Albuquerque’s New Program Gives Panhandlers Jobs Instead of Tickets
They’re breaking the cycle of poverty instead of encouraging it.
Recently, cities and states have been cracking down on panhandlers with laws such as the “pedestrian safety ordinances” in Worcester, Massachusetts, and Florida’s ban on “activities in the public rights of way along all major county roads.” These laws levy hefty fines on an already vulnerable population and work to further the vicious cycle of poverty. Unable to pay fines, the homeless are often imprisoned or, with panhandling no longer an option, forced to resort to criminal activity.
While some municipalities choose to criminalize poverty, Albuquerque, New Mexico, has taken a positive approach to helping its most vulnerable with its There’s a Better Way program. Joining forces with St. Martin’s Hospitality Center, the city gives panhandlers the option to work on cleanup crews to help beautify the city. For their hard work, they’re paid $9 per hour for five and a half hours daily, and when their shift is over, they’re given access to vital services to help break the cycle of homelessness.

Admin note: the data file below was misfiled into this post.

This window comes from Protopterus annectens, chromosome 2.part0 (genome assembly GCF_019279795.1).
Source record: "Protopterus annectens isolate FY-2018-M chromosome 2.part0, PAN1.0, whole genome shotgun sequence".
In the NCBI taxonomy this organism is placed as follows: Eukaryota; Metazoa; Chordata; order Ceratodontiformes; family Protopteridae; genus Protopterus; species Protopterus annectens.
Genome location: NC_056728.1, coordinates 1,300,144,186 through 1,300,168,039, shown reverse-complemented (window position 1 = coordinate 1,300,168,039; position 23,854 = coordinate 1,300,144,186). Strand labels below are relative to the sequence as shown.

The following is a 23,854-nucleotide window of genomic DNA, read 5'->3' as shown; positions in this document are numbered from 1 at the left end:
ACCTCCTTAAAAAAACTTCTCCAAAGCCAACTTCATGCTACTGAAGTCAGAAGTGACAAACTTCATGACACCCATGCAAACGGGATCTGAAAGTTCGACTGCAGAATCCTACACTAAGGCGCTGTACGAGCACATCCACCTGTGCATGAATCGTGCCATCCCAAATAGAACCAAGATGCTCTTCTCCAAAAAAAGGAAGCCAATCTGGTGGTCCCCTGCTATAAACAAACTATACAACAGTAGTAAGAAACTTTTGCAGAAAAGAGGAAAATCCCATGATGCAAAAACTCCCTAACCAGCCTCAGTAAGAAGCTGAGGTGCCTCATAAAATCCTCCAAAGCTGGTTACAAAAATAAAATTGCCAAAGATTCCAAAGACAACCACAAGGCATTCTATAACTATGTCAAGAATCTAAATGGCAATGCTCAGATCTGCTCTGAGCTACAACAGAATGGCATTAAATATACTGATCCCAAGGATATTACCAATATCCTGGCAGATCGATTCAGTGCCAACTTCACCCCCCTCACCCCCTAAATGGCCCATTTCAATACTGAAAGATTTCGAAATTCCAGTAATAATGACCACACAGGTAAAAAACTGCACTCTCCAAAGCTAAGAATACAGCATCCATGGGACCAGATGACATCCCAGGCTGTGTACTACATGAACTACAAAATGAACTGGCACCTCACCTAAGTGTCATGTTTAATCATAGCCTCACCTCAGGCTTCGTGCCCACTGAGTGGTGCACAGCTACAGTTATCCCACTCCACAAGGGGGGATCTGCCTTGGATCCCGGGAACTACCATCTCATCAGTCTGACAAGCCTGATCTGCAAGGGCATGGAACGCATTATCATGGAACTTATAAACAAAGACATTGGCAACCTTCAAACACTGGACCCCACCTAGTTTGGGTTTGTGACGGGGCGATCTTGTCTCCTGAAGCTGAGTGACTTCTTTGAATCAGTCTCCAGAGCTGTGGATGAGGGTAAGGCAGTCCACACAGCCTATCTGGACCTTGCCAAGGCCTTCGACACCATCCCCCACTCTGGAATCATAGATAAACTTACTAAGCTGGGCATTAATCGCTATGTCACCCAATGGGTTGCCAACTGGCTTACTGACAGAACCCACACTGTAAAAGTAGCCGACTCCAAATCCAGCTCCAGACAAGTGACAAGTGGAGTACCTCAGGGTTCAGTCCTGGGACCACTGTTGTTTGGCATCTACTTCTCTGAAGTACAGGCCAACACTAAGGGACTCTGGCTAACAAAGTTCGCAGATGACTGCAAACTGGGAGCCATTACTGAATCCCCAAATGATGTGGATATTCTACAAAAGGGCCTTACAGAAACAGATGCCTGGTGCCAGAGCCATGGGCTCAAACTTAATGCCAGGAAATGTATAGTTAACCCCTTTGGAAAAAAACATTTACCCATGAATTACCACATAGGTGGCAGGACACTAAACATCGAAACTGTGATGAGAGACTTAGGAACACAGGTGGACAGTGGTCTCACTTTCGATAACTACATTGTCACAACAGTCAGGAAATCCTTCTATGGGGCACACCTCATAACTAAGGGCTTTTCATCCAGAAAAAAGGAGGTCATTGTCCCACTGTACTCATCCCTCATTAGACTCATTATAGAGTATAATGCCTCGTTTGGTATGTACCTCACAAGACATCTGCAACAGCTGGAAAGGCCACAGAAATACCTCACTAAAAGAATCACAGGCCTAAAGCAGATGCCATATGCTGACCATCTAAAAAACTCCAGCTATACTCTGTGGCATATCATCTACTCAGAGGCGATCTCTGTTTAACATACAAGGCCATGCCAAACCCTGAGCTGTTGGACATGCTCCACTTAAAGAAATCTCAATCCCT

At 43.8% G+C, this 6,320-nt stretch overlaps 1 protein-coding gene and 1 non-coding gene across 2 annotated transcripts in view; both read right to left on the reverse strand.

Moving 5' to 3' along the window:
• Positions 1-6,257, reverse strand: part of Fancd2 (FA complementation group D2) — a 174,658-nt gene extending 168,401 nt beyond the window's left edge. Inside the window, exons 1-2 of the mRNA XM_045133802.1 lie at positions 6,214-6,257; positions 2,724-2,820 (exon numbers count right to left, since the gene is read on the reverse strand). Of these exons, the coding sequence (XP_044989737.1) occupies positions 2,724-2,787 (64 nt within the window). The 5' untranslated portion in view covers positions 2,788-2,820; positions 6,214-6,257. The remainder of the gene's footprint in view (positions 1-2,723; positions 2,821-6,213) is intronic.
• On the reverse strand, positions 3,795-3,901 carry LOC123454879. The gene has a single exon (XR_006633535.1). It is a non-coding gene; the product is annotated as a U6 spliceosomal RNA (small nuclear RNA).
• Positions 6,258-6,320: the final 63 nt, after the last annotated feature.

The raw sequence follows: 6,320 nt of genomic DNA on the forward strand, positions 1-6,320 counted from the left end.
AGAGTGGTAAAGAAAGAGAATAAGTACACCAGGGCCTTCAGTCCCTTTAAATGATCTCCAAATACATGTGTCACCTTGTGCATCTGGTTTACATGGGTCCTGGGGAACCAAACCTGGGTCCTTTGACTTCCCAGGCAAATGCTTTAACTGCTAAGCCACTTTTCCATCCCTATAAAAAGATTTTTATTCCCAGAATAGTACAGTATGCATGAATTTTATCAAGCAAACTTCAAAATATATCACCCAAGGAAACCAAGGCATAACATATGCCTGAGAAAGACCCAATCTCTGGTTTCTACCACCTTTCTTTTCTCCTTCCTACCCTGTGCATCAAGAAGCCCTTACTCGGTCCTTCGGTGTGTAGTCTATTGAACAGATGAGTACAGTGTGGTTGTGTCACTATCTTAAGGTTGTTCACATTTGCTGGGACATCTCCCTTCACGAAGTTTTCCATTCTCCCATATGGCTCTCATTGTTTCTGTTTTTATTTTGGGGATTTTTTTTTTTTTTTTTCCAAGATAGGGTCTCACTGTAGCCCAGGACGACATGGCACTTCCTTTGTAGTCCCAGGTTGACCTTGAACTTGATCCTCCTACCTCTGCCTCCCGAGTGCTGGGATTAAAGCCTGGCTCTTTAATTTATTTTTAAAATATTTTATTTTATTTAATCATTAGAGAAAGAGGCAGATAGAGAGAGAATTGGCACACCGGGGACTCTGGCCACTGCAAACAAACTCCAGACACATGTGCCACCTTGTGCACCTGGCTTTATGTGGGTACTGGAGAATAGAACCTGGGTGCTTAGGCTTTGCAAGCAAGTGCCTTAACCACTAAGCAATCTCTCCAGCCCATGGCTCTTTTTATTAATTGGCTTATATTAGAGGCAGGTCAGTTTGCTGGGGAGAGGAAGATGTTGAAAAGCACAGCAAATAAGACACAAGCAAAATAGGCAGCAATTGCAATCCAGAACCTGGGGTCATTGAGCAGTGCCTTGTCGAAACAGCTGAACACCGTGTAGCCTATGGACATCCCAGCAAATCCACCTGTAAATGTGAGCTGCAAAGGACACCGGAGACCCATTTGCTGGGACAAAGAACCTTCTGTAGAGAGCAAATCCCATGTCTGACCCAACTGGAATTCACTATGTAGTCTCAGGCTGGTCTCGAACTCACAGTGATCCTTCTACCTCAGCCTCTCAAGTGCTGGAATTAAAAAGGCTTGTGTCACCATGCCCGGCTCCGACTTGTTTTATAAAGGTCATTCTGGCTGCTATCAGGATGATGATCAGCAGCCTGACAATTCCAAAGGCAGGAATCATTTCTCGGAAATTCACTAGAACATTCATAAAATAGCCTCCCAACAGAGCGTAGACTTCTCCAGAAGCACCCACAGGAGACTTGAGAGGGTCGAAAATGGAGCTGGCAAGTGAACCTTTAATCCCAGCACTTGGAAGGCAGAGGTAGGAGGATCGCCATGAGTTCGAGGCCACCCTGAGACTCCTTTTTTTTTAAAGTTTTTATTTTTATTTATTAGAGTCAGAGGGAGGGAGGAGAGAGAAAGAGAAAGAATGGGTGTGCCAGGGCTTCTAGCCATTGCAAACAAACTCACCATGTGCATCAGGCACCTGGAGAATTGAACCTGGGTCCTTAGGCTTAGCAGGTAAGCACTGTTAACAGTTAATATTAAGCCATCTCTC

Tuesday and Thursday mornings, driver/supervisor William Cole rolls around Albuquerque asking the homeless if they’d like to have a job for the day. Participants clean up about a ton of garbage and debris throughout Albuquerque. “People really appreciate the beautification in their neighborhoods,” Cole says in the video below. “Overall, I think this is a better way for people to get money in their pockets other than panhandling.”
Albuquerque’s Mayor Richard J. Berry sees the program is a great way to get people off the streets to give them access to services that can help break the cycle of homelessness. “They can get a little bit of foundation and get connected to some of the services through our local nonprofits,” Berry Told the Albuquerque Journal. “They can start getting treatment for substance abuse if that’s the issue, or mental health if that’s the issue. We hope to see some uplifting stories come out of this.”
Instead of giving citations to homeless people for panhandling, Albuquerque passed a new initiative that allows them to earn money for jobs in the city. (via Mayor Richard J. Berry)Posted by Upworthy on Wednesday, February 3, 2016